The Palermo Stone and its unresolved mysteries

Every archaeological find is shrouded in numerous unknowns that scholars try to solve using all the means that science makes available to them. The same applies to the Palermo Stone, which was donated to the Regional Museum, then directed by Antonio Salinas, in 1877 by the lawyer and collector Ferdinando Gaudiano. How he got it, however, is not known to us. After about twenty years of little interest, the Stone began to be studied in depth by the German Egyptologist Johan Heinrich Schäfer in the early 1900s.
We do not know the route that brought the Stone to Palermo but it is a greater mystery to find the place where the stele was originally placed. One of the seven fragments was found in the archaeological area of Memphis (the other six pieces come from the antiquarian markets that have flourished since the end of the 19th century): so a likely hypothesis is that the stele was located in a temple, either in Memphis or Heliopolis, both cities in Lower Egypt. But we do not know where it was placed or when and why it was destroyed.

Another mystery still unsolved is what this document actually was, what it was intended for. First we have to imagine it as a stele erected somewhere, so that it is visible from both sides. And already this is unusual because memorial stelae were normally hung or walled in the temple. Moreover, the hieroglyphic characters are so small that they are difficult to read, so it is possible that it was rather a copy of a document transcribed on papyrus, a copy so important that it used a material so difficult to carve, but therefore particularly durable and long-lasting. A suggestive hypothesis is that the same document was ‘written’ in several copies by the priests, not so much to hand down the deeds of the pharaohs as the chronology of important events to be remembered forever.
And that’s not all, there is still much to be discovered, starting with the deciphering and translation of the hieroglyphs that have yet to be interpreted.

Promoting the Palermo Stone: but how?

We have seen how precious this artifact is and yet few people know about it, mostly scholars, archaeologists and Egyptologists: very few are from Palermo. But why? When I visited the British Museum in London, there was a crowd of spectators around the “Rosetta Stone”; at the Salinas Museum in Palermo, in front of the case that holds the Palermo Stone, there was no one. Now, from a strictly material point of view there is little difference between the two finds: both are two black basalt stones, the larger Rosetta stone bears three small bands of writing, the Palermo stone we have seen. The value therefore lies in what they represent. The Rosetta Stone is extremely important because it has allowed us to interpret hieroglyphics, but so is the Palermo Stone, because of the important information, much of it previously unpublished, about Egyptian civilization. If we think that the first one dates back to 196 BC and the second one more than 2000 years earlier!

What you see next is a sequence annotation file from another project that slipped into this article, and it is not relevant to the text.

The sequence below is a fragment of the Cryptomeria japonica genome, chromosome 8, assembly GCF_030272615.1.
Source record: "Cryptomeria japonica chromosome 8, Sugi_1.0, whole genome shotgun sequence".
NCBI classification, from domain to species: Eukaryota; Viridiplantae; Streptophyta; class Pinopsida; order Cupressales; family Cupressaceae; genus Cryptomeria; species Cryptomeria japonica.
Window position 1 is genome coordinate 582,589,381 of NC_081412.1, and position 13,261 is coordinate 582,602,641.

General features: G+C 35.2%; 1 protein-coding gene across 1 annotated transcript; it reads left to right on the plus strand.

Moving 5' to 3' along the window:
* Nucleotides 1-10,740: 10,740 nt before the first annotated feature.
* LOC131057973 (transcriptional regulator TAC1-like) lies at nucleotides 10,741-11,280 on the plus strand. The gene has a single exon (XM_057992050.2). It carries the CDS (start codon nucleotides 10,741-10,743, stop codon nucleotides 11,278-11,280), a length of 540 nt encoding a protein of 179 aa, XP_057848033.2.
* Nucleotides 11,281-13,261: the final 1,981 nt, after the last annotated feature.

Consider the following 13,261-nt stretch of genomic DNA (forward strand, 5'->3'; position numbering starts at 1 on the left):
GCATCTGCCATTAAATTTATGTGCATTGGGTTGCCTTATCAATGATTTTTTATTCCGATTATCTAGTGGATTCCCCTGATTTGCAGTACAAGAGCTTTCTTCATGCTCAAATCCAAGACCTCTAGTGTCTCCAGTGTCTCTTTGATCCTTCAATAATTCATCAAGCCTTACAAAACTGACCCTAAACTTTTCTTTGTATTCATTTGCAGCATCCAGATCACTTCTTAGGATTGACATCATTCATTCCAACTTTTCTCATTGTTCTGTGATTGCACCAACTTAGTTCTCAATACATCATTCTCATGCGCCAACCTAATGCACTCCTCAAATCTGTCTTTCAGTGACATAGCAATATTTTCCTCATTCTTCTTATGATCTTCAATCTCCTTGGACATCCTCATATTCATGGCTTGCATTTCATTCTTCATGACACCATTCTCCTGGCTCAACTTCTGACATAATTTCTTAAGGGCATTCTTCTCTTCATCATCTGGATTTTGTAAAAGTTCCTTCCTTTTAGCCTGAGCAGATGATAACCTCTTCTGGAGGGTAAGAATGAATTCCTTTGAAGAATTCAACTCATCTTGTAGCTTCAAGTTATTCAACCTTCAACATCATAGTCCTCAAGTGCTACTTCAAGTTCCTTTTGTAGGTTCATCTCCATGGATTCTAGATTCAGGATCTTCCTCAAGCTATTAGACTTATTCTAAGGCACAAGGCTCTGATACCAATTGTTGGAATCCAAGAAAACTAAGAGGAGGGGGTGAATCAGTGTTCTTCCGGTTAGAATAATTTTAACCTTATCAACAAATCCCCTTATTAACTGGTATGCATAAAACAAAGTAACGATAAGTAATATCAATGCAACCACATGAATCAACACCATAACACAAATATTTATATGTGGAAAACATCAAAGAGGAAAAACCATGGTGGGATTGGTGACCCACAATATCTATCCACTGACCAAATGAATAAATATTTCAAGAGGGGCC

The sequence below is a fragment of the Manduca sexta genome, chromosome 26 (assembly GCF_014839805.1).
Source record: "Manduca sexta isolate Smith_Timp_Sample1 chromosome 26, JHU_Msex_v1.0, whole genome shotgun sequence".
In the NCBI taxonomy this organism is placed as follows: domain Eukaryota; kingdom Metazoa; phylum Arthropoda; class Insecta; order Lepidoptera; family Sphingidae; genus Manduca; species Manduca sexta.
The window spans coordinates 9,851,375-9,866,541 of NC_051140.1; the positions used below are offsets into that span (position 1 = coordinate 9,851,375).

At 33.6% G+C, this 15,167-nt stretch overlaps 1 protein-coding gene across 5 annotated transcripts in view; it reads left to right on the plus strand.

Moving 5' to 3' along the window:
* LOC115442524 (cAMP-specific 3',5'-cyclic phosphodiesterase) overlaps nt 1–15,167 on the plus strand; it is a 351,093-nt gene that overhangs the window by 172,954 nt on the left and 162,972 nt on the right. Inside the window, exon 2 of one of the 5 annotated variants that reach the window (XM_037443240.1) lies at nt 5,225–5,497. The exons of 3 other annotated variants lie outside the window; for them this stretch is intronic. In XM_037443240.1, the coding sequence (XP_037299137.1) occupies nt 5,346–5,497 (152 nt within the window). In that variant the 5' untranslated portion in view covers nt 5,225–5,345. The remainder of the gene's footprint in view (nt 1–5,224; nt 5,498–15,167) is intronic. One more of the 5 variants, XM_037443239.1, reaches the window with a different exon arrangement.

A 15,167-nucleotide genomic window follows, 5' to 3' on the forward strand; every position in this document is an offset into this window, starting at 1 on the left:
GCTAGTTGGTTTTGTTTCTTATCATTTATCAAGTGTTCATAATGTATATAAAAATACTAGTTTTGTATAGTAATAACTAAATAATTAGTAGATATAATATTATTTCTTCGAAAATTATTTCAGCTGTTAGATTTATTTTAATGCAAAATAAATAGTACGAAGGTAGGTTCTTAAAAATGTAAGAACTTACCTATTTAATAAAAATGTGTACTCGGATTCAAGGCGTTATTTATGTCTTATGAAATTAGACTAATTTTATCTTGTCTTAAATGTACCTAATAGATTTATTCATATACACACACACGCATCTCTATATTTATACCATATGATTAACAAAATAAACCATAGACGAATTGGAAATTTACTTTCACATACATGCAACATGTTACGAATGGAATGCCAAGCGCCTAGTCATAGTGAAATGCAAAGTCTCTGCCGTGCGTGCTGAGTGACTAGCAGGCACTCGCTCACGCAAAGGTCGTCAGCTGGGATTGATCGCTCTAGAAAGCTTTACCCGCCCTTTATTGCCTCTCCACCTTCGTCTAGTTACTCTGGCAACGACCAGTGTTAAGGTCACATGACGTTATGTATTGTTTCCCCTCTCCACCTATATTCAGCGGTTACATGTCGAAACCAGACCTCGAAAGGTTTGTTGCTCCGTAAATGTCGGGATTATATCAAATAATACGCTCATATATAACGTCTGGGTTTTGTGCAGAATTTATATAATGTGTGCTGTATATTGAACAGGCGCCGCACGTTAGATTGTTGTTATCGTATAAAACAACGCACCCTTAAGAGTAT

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What makes the Rosetta Stone famous is its knowledge: we have all heard of it, we have all found it mentioned in history and architecture books. Nothing about the Palermo Stone. Only insiders are interested in it.
So what can be done to enhance the value of this find? Spread knowledge about it. Starting with its barely visible location: in a room together with other varied exhibits, inside a glass case that is too reflective, only the front face can be seen, and then no detailed explanation, except for the usual accompanying texts. More could be done, dedicating spaces and exhibitions, guided tours, detailed explanations for schoolchildren, animated videos, reconstructions and everything else that could be useful to increase the knowledge of this monument and the prestige of owning it in our city.



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Source: Saverio Schirò